This can be used as a model to more effectively protect the jungles of Southeast Asia. Species of orchid are being driven to extinction by the black market, while umbrella species like the Sumatran Tiger are being pushed even further toward extinction (if they’re not already extinct) by habitat destruction. The trade of extremely valuable orchids in a regulated market would help fund conservation efforts. This has the potential to change the current system of end market regulation were the endangered species trade is regulated by import, into one based on export from the country of origin. The country of origin would have a monetary intensive to regulate its export of endangered species, which is much more practical and effective.
The realization that body mass is not an effective indicator of an umbrella species effectiveness should increase the protection of smaller species that are most at risk in the exotic pet trade. The exotic pet trade is extremely profitable, and the animals are alive. By using the most fitting endangered species of omnivorous mammal and bird species as umbrella species, along with highly regulated trade, would provide the necessary funding for the protection of their habitat. Without economic gain from their protection, conservation of the most threatened species will continue to become more expensive and less effective.
Changing the Cost to Profit Relationship
Turtle shells are used in traditional Chinese medicine and are a clear example of the need to regulate the endangered species trade as an export. Turtles are slow; they grow slowly, reproduce slowly, and aren't found in dense populations in the wild. While a species could be found throughout many countries its population could still be small. “Numerous studies have demonstrated that sustainable use of long lived reptiles is problematic because longevity in Chelonians is usually associated with delayed sexual maturity and low fecundity.” (Tien-Hsi 6) Wild-caught specimens are mixed with domestically bred turtle products as they are traded multiple times between countries, making the origins indistinct. They are a highly profitable export so the developing and 3rd world countries which they are native to turn a blind eye. They are in such high demand at their end market, that their import is largely unregulated (Tien-Hsi 7). Making it profitable to protect endangered species is the only possible solution.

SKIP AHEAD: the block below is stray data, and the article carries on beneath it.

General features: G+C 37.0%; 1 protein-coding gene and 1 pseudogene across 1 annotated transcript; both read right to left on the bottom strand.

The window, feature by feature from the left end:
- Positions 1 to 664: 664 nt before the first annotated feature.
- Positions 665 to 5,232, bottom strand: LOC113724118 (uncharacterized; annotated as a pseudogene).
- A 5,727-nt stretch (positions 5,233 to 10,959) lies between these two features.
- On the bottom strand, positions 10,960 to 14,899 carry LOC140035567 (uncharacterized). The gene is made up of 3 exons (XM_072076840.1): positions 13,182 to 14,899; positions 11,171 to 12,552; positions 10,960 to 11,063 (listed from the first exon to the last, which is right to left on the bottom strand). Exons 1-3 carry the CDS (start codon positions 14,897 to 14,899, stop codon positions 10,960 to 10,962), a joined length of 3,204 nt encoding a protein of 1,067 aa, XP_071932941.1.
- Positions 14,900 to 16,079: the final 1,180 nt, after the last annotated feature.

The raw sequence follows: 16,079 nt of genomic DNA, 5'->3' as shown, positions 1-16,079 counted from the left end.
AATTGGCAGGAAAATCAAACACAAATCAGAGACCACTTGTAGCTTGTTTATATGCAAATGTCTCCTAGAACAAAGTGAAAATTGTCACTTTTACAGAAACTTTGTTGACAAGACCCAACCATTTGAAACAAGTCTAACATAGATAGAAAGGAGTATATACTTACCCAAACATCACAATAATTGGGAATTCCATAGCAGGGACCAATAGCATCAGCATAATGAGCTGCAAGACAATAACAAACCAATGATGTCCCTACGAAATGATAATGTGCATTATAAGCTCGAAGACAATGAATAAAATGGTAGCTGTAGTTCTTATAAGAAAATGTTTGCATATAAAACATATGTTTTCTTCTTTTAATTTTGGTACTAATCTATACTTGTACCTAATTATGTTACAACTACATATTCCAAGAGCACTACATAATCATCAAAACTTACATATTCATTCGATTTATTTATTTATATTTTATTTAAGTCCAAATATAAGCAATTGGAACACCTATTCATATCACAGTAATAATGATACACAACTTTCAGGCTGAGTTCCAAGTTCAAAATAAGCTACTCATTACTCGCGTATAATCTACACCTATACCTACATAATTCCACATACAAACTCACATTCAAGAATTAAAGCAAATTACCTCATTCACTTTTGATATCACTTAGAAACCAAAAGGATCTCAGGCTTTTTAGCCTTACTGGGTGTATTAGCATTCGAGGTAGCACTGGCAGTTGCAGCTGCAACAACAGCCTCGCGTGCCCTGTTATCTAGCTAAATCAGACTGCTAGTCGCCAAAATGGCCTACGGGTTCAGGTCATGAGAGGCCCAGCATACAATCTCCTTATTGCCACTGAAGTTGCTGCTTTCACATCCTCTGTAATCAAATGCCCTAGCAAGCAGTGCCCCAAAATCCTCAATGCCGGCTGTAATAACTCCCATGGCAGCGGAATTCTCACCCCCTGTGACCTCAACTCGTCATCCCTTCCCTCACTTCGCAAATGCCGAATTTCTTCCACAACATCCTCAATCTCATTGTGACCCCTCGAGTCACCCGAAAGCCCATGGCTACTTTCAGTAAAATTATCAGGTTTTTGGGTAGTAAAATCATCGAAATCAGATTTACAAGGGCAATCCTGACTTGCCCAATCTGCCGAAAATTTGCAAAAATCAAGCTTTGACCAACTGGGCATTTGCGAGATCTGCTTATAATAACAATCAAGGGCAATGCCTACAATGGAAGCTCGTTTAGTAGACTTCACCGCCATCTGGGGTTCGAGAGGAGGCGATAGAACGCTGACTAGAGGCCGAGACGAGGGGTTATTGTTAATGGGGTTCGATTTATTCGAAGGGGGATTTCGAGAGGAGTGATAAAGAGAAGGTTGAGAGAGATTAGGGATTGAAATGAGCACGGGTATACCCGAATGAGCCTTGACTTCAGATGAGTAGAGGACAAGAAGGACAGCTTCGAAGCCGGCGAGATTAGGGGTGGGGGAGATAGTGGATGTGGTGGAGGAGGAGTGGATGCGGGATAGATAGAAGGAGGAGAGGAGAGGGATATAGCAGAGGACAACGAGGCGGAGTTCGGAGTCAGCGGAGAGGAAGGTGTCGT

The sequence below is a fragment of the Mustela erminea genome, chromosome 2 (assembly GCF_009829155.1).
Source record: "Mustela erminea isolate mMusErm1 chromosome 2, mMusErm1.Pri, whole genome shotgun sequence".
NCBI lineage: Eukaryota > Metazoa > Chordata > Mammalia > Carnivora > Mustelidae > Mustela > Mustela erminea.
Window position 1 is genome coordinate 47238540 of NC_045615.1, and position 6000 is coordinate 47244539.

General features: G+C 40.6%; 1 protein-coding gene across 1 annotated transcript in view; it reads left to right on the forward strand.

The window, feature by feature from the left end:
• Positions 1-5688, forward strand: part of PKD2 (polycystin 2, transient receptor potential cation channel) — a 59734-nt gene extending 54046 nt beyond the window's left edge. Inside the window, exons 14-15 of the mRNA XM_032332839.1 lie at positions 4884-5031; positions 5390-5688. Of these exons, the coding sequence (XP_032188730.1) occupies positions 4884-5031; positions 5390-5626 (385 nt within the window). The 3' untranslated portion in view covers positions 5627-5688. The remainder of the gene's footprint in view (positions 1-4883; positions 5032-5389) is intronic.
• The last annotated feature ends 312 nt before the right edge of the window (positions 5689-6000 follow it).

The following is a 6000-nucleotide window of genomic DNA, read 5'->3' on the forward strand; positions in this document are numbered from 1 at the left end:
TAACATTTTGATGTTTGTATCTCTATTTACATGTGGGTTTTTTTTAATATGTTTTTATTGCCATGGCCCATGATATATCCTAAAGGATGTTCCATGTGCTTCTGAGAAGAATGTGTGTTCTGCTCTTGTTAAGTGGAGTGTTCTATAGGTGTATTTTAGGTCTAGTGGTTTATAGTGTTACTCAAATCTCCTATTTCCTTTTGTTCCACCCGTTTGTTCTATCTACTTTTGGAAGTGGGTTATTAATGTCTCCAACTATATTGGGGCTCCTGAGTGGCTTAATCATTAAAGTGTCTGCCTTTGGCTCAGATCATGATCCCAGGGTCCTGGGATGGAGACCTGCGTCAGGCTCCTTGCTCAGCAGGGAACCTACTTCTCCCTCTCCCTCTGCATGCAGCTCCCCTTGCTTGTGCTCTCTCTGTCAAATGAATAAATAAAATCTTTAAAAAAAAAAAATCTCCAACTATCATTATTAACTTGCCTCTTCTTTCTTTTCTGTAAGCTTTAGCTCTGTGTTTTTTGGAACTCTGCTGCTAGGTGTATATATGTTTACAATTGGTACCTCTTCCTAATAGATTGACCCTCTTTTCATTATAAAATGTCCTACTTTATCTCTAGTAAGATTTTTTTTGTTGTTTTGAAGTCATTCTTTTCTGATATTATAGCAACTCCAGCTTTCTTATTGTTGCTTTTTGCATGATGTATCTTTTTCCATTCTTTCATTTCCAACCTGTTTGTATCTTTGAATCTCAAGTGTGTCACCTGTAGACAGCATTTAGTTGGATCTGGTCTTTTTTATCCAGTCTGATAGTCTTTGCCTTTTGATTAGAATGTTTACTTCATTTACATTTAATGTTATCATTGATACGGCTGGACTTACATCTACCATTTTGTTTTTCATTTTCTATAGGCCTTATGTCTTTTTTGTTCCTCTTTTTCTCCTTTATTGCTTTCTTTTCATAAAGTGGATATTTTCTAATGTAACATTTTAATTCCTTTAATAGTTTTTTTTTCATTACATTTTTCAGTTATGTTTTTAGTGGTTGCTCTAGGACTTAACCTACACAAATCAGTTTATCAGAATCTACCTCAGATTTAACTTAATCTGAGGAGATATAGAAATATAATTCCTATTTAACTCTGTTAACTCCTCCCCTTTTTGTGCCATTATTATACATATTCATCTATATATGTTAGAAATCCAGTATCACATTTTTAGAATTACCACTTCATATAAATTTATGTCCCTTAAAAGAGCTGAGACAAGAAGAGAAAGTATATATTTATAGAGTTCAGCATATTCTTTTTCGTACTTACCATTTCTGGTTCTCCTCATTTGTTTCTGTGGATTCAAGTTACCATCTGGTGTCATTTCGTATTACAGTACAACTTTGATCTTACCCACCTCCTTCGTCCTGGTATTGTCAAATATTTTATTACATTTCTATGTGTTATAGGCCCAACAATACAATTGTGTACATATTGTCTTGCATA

Unfortunately, the current system allows criminal enterprises to thrive. There is very little concern for the welfare of the animals, supplying the most graphic examples of the endangered species trade. International black market trading rings supply a large demand for exotic pets. There are very few numbers but the vast majority of black market animals are thought to die from poor living conditions, inadequate diet, injuries from capture, confinement stress, and many other stressors.
Impoverished Third World Tools
DNA bar-coding is a simple and quick method of determining species and geographic origin by taking a small tissue sample. Illegally harvested animals can be quickly identified from those legally harvested or captured, by checking multiple genetic structures with a field test. This has successfully been used in Africa’s third world countries to curb the bush meat trade (Shashi 6).